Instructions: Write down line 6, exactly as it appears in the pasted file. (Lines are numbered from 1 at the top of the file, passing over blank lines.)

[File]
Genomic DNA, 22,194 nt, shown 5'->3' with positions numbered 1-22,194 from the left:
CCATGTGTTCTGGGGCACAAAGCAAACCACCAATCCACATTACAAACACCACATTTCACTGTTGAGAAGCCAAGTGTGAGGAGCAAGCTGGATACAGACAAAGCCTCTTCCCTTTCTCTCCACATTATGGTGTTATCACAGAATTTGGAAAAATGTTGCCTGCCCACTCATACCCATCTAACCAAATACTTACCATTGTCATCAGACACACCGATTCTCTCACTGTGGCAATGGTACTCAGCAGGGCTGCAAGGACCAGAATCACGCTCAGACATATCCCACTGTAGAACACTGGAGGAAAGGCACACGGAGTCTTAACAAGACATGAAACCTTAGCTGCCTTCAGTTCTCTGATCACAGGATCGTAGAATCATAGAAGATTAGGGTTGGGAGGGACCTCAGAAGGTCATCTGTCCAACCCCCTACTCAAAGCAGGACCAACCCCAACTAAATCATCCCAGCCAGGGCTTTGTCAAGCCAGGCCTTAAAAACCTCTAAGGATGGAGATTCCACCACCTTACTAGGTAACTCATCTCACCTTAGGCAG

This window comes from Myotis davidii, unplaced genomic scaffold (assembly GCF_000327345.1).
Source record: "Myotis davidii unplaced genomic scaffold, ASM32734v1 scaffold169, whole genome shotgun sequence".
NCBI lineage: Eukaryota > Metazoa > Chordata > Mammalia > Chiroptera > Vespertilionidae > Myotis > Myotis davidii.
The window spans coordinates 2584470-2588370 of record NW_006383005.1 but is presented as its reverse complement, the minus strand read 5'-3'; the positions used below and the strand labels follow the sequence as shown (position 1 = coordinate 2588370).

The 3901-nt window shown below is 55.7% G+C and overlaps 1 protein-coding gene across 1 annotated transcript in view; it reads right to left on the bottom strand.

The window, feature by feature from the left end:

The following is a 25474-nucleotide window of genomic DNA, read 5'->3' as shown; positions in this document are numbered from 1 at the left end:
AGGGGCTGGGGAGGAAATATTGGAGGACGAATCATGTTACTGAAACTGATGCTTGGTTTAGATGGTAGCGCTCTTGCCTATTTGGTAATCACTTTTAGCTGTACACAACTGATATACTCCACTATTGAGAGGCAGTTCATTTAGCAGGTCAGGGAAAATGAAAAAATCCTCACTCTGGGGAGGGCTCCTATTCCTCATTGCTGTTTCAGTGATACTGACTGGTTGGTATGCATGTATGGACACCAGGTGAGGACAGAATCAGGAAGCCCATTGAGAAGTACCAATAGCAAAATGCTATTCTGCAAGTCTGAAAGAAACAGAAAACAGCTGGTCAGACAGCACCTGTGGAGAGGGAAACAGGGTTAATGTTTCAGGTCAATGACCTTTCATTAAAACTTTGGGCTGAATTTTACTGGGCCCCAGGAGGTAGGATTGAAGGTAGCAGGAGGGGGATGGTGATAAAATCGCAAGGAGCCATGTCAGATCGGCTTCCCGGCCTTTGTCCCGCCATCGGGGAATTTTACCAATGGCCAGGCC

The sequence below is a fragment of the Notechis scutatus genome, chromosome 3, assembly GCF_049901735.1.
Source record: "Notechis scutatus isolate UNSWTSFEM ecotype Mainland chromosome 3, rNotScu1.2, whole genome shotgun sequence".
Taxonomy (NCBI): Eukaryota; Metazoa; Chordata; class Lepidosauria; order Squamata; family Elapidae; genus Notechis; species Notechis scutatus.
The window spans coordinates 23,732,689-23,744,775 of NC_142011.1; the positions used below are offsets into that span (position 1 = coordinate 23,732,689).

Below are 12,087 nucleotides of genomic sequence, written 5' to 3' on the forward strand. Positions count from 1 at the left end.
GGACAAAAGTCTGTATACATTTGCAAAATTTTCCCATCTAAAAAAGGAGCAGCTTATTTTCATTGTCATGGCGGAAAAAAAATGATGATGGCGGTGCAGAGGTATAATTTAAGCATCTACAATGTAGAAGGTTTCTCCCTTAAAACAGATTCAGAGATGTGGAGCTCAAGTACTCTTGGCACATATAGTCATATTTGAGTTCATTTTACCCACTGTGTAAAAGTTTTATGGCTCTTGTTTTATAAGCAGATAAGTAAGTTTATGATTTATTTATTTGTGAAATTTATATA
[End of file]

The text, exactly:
The window spans coordinates 2584470-2588370 of record NW_006383005.1 but is presented as its reverse complement, the minus strand read 5'-3'; the positions used below and the strand labels follow the sequence as shown (position 1 = coordinate 2588370).